Stimuli-responsive local drug molecule delivery to adhered cells in a 3D nanocomposite scaffold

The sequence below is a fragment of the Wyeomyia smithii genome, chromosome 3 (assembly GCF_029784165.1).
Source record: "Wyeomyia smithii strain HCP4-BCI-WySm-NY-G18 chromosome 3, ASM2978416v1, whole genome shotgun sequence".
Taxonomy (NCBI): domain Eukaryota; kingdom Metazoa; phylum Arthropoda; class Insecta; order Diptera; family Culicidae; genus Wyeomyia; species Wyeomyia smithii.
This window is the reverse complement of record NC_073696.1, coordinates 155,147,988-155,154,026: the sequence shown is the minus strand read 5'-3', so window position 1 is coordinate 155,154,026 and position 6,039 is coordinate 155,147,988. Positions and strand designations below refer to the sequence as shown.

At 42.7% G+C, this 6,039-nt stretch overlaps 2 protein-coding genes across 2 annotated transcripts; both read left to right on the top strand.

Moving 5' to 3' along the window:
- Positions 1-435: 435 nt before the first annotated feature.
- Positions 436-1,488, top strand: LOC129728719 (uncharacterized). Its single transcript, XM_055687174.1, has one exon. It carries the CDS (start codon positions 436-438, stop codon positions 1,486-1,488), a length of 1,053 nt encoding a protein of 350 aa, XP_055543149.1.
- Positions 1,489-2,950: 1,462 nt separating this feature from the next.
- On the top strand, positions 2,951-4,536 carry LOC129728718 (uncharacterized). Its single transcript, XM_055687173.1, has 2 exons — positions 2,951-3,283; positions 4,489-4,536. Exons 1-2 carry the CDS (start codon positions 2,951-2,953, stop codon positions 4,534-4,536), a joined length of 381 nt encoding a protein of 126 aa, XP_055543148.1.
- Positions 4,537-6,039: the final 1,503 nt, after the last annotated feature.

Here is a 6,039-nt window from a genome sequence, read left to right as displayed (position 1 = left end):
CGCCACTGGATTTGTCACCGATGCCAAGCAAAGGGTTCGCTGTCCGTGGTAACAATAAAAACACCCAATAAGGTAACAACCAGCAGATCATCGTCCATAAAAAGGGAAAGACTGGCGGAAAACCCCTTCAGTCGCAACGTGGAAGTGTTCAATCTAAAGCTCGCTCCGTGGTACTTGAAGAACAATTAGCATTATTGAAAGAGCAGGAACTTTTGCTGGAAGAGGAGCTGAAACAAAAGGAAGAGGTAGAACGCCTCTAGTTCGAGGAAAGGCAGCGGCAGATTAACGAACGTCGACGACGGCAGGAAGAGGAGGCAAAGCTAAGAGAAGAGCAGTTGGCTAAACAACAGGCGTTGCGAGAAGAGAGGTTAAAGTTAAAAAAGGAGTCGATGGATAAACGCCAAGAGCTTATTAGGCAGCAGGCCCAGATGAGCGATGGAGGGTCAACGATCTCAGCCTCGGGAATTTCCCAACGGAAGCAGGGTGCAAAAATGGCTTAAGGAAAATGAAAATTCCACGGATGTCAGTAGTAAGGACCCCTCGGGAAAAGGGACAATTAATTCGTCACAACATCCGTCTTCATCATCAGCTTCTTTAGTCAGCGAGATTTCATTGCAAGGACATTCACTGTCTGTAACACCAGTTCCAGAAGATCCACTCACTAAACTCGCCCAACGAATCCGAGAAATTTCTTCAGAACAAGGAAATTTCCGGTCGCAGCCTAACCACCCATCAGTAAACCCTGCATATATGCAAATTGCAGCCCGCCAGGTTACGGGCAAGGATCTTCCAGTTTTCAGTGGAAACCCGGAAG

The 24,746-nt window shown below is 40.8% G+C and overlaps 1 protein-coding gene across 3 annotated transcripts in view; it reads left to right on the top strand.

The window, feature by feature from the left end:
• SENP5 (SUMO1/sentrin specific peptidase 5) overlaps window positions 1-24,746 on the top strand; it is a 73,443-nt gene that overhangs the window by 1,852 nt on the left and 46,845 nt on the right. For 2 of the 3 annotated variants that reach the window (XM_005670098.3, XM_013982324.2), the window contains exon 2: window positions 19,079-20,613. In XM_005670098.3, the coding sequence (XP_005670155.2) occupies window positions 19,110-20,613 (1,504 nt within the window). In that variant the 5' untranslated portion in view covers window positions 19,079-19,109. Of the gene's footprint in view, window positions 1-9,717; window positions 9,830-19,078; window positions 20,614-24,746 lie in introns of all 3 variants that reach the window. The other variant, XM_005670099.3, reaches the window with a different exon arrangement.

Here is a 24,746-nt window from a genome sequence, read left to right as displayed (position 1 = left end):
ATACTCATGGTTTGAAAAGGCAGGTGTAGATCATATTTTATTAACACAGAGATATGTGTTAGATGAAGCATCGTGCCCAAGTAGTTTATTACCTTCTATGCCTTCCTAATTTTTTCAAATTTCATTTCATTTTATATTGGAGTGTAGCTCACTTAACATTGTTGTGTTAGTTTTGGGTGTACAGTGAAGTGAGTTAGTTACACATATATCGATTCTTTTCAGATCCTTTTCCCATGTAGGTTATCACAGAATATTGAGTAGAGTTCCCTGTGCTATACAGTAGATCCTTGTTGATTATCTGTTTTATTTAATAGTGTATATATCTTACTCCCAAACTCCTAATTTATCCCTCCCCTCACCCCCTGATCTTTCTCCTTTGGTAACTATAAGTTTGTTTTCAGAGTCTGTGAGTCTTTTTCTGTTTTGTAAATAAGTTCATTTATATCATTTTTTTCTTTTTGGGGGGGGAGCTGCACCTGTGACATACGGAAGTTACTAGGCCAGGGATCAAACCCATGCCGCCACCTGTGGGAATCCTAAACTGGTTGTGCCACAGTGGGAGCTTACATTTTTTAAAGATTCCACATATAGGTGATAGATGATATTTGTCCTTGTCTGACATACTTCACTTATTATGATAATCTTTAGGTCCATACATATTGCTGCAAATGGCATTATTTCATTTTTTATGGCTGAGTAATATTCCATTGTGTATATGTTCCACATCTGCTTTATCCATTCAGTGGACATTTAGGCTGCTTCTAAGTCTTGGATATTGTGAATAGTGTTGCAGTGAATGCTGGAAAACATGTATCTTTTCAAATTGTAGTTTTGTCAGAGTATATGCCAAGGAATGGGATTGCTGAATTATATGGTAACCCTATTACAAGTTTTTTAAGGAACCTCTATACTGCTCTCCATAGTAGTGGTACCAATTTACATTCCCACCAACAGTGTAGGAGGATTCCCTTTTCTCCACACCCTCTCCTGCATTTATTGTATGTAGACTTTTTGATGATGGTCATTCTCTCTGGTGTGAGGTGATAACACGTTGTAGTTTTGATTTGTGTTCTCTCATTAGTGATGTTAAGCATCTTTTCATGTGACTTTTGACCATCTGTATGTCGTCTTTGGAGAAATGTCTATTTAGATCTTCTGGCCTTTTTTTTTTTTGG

Drug delivery systems capable of providing controlled and localized drug release are a highly important tool in the biomedical field because they can provide site-specific, sustained, and controlled drug release at the place where the drug is most needed, and they allow for significantly lower doses of the drug at other parts of the body, reducing the drug's potential side effects. In this respect, we describe pH-responsive PMO/alginate nanocomposite (NC) scaffolds with different pH-responsive strengths for controlled local drug delivery applications. To prepare the PMO/alginate NC scaffolds, PMOs were first loaded with anti-cancer molecules and then coated with a non-biopolymer or a biopolymer, after which the PMOs were embedded into an alginate network. We found that drug release from the PMOs was regulated by the pH of the environment and the surface coating of the PMOs due to the different pH-dependent levels of electrostatic interactions between all the charged components of the NC scaffolds. The non-biopolymer-coated formulation of the NC scaffold can be utilized to deliver higher dosages of drug molecules directly to cells, while the biopolymer-coated system is useful for slow and prolonged release of drugs and for enhanced cell adhesion. Nonetheless, both systems can be utilized, in particular, to deliver higher dosages of drug molecules directly to cancer cells while delivering less of the drug to healthy cells.